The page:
|Casa Lisboa's bacalao starter was excellent (Hong Kong)|
I'd had a hand in choosing two out of the three restaurants for my three evenings in Hong Kong, and last night's restaurant wasn't one of these.
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MY TWO CHOICES
Meanwhile, for my two choices, I didn't really want anything traditional Chinese this time around, for some reason. Instead I wanted to have a very good steak on one night, as a good dry aged steak is something we can't really get in Manila, and for the second night I wanted an out-of-the-box kind of Michelin-starred meal.
So those are the two meals I'm having before returning to Manila.
|Casa Lisboa's roast chicken was very good (Hong Kong)|
DRY AGED STEAK IN CAPE TOWN
On this trip, I really wanted a dry aged steak in Hong Kong.
I'd had a dry aged steak lunch in Cape Town last week, at the tail-end of our two-week holiday in South Africa.
It was Chalmars beef, which is their local top quality branded beef, and we'd had a 500 gram T-Bone for two with all the usual sidings and then delicious sticky toffee pudding for dessert.
|That's the 500 gram dry aged T-Bone in Cape Town last week...|
Out of two weeks of great eating, this lunch at Belthazar's along Cape Town's waterfront -- one of our few spur-of-the-moment choices -- is still one of my most memorable and enjoyable meals, although only partly because of the steak.
The Chalmars steak was very nice -- I had three or four Chalmars steak in South Africa, and some were very good while others were just okay; so I'm sort of an expert on this by now -- but it hadn't been good enough food-wise, and so I'd been hankering for a very good steak ever since.
SO NEAR YET SO FAR
|The menu of the steakhouse in Cape Town.|
I so enjoyed this lunch...
That lunch in Cape Town was not so long ago, by the way. If I look at my calendar, that Cape Town lunch was only a little over ten days or so ago, although it now already seems like two or three lifetimes away amidst a never-ending Travelife.
Anyway, lucky me, to find myself in Hong Kong ten days later. So tonight I'm having dinner in one of Hong Kong's best steak houses.
There are a couple of steakhouses to choose from in Hong Kong, but only very few for dry aged steak as you need special equipment and training to do your own dry aging inhouse. And the qualified restaurants are all pretty good, so we basically did an eenie-meenie-minie-mo to pick one out of three options.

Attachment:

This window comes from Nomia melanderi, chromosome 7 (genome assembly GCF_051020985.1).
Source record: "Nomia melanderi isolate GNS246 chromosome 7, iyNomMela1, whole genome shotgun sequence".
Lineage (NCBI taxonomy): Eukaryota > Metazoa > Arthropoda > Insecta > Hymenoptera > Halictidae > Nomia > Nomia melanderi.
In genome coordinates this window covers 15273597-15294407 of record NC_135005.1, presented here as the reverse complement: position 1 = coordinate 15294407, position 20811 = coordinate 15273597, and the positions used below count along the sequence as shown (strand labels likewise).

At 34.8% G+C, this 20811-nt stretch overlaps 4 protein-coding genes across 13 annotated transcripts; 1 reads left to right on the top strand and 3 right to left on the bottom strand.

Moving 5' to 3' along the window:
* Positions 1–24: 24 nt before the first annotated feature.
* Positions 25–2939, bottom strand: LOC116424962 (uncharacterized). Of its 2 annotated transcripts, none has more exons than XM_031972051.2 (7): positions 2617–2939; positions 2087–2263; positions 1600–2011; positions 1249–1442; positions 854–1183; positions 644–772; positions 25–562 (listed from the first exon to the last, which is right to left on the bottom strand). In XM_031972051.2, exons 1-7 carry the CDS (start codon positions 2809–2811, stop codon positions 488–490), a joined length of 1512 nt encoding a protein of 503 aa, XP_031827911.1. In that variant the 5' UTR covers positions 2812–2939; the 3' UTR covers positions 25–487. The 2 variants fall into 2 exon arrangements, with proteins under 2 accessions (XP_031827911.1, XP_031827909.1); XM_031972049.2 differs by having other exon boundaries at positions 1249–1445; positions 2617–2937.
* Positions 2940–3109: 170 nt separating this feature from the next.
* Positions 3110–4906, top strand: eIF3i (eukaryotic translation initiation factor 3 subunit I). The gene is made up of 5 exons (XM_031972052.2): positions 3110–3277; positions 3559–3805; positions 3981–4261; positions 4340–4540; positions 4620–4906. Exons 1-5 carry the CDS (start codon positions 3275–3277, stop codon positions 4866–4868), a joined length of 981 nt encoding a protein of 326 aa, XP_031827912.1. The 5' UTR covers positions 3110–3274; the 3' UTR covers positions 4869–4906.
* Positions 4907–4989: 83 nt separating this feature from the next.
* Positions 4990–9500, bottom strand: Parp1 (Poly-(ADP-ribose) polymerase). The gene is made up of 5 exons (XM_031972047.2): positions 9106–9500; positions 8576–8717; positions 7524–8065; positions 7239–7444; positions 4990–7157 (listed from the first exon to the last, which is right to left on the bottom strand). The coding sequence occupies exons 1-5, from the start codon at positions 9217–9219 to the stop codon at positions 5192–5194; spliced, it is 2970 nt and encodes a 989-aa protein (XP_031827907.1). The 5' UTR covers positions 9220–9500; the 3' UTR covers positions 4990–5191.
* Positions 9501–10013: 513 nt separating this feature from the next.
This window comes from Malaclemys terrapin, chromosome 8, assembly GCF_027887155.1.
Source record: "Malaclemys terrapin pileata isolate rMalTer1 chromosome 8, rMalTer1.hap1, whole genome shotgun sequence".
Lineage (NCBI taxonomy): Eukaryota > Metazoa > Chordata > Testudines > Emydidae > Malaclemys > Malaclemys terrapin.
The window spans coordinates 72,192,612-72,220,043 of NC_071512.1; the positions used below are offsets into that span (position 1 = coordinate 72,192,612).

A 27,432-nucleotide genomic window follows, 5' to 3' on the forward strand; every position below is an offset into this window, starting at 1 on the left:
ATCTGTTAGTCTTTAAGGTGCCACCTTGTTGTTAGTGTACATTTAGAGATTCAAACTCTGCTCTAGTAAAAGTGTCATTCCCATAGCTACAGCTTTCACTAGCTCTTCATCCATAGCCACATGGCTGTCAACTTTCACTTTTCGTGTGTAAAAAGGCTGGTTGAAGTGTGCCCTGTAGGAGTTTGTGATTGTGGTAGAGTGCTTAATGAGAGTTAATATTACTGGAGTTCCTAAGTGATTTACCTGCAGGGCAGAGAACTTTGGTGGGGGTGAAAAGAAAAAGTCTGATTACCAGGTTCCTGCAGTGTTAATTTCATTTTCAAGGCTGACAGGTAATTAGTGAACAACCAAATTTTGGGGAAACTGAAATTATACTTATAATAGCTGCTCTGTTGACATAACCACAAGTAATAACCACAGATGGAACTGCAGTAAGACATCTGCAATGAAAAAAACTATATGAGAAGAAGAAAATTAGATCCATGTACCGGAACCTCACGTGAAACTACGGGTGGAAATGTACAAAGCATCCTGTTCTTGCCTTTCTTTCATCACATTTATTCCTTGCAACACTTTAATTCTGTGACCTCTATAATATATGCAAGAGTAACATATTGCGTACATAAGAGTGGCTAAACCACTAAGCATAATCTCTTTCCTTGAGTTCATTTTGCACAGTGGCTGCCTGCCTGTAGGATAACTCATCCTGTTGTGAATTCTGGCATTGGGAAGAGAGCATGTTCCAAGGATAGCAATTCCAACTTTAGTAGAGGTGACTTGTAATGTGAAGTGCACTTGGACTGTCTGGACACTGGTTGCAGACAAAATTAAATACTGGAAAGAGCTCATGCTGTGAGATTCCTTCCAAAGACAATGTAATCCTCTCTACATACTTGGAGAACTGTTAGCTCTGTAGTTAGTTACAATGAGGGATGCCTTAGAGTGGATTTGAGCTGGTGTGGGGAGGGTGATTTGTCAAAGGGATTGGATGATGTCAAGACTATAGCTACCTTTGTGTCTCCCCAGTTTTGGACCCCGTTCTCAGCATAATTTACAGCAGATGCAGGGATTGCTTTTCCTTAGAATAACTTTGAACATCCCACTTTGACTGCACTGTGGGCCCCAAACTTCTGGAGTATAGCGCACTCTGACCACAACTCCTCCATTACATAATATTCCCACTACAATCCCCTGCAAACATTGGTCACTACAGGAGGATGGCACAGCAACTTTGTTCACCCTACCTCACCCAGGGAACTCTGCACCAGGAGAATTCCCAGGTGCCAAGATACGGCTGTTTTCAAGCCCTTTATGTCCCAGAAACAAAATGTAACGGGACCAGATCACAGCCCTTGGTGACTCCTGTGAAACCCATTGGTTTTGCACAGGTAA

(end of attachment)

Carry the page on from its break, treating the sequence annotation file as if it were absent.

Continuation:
More about this sometime.
|Sticky toffee pudding was the best thing on the menu|
at the Cape Town steakhouse...
LAST NIGHT WASN'T ABOUT FOOD
And last night, someone else living in Hong Kong had picked the restaurant for us. Then he'd sent one of the guys a message for me: "Tell her it's not haute cuisine and it's not one of her Michelin restaurants. But the food's very good."
Everyone eats in fancy restaurants all the time, so for a Saturday night, they just wanted something casual, relaxed and comforting for a change.
I laughed when the message got to me. I was meeting really old friends who I've known in previous lifetimes, so I didn't really care where we went. Last night wasn't about the food, as far as I was concerned.
PRETTY GOOD PORTUGESE
|Remains of a suckling pig in Hong Kong...|
Fortunately, Casa Lisboa was very nice and the food was pretty good.
I like Portugese food a lot and their bacalao and octopus dishes were excellent. We also ordered their version of lechon for our table, and it was so well done in terms of roasting, but it could've used more seasoning. I kept looking for some kind of sauce to eat it with.
|The starter of octopus was very good... (Hong Kong)|
It was a very cosmopolitan group last night. Everyone was of a different nationality, although there was certainly a bent towards things British and banking. Save for one person, we'd all known each other for at least 12 years or more.
|One of Casa Lisboa's specialties is lobster rice (Hong Kong)|
The conversation was terribly interesting and I wish I could recount more of it here, but there's a privacy issue.
Anyway, when the topic turned to global trends over the past decades, someone said: "If you began your career in finance in the late 1980s, you would have done very well for yourself because the world benefited from deregulation and the policies of Thatcher and Reagan and everyone in banking and finance benefited from this. We've had a great 25-year run."
FARMING'S THE NEXT BIG THING
Someone else then continued: "Yes, we had it good but banking is now out the window. Things are never going to be the same again. The next big thing's going to be farming."
This was when I put my fork down and said, surprise written all over my face: "Farming?"
The guy nodded. Maybe it was a self-serving comment because this guy's been buying massive tracts of land all over Asia, from one end to another. But he's usually impressively clued in and fantastic about timing so I'm inclined to believe him.
|One for the road....|
|And then everything was gone...|
IMPECCABLE TIMING FOR INVESTMENTS
Then he'd bought a beautiful villa in the south of France some years back, and enjoyed it for a couple of years. Just before the Euro crisis and all, he'd actually sold it for cash, at a large profit, to the family of some president or prime minister of a former Soviet republic.
|The south of France|
So when he says farming is the next big thing, I'm inclined to believe him.
TO HAVE AND TO HOLD
Anyway, he explained: "The days of buying stuff that only increases in value on paper are gone. People nowadays want tangible assets that they will be able to see and hold. Gold. Art. Properties. These are real and more fun. This is the present and the future."
Dinner continued this way for a while. Then we headed downstairs to a very hot bar called Lily. Watch out for this in a future blog entry on another day in our never-ending, and never-endingly eventful Travelife.
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